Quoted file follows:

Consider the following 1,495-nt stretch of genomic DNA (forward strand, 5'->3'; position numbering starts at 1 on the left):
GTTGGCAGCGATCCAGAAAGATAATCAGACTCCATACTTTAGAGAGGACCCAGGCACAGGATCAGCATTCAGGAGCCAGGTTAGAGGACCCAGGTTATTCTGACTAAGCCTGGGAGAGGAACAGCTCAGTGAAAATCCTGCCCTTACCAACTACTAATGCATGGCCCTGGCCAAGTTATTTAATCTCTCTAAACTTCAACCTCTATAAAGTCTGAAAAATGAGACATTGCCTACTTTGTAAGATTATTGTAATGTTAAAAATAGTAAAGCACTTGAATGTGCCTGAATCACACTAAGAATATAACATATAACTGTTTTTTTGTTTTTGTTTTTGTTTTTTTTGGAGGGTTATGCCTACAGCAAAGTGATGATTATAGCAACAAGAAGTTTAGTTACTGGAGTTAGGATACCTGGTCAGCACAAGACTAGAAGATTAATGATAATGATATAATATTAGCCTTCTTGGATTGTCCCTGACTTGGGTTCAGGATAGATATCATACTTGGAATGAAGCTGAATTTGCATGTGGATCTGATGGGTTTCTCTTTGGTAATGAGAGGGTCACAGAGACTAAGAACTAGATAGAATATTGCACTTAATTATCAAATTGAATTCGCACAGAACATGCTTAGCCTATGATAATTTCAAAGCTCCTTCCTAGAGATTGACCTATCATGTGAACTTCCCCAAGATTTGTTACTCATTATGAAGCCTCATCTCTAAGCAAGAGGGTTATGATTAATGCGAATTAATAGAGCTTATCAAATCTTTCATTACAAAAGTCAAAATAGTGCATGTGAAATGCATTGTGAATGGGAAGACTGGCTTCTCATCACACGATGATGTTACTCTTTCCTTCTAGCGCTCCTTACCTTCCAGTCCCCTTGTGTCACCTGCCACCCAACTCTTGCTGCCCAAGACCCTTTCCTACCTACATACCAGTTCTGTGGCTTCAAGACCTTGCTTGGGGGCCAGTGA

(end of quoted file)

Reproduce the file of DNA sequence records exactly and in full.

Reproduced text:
Consider the following 1,495-nt stretch of genomic DNA (forward strand, 5'->3'; position numbering starts at 1 on the left):
GTTGGCAGCGATCCAGAAAGATAATCAGACTCCATACTTTAGAGAGGACCCAGGCACAGGATCAGCATTCAGGAGCCAGGTTAGAGGACCCAGGTTATTCTGACTAAGCCTGGGAGAGGAACAGCTCAGTGAAAATCCTGCCCTTACCAACTACTAATGCATGGCCCTGGCCAAGTTATTTAATCTCTCTAAACTTCAACCTCTATAAAGTCTGAAAAATGAGACATTGCCTACTTTGTAAGATTATTGTAATGTTAAAAATAGTAAAGCACTTGAATGTGCCTGAATCACACTAAGAATATAACATATAACTGTTTTTTTGTTTTTGTTTTTGTTTTTTTTGGAGGGTTATGCCTACAGCAAAGTGATGATTATAGCAACAAGAAGTTTAGTTACTGGAGTTAGGATACCTGGTCAGCACAAGACTAGAAGATTAATGATAATGATATAATATTAGCCTTCTTGGATTGTCCCTGACTTGGGTTCAGGATAGATATCATACTTGGAATGAAGCTGAATTTGCATGTGGATCTGATGGGTTTCTCTTTGGTAATGAGAGGGTCACAGAGACTAAGAACTAGATAGAATATTGCACTTAATTATCAAATTGAATTCGCACAGAACATGCTTAGCCTATGATAATTTCAAAGCTCCTTCCTAGAGATTGACCTATCATGTGAACTTCCCCAAGATTTGTTACTCATTATGAAGCCTCATCTCTAAGCAAGAGGGTTATGATTAATGCGAATTAATAGAGCTTATCAAATCTTTCATTACAAAAGTCAAAATAGTGCATGTGAAATGCATTGTGAATGGGAAGACTGGCTTCTCATCACACGATGATGTTACTCTTTCCTTCTAGCGCTCCTTACCTTCCAGTCCCCTTGTGTCACCTGCCACCCAACTCTTGCTGCCCAAGACCCTTTCCTACCTACATACCAGTTCTGTGGCTTCAAGACCTTGCTTGGGGGCCAGTGA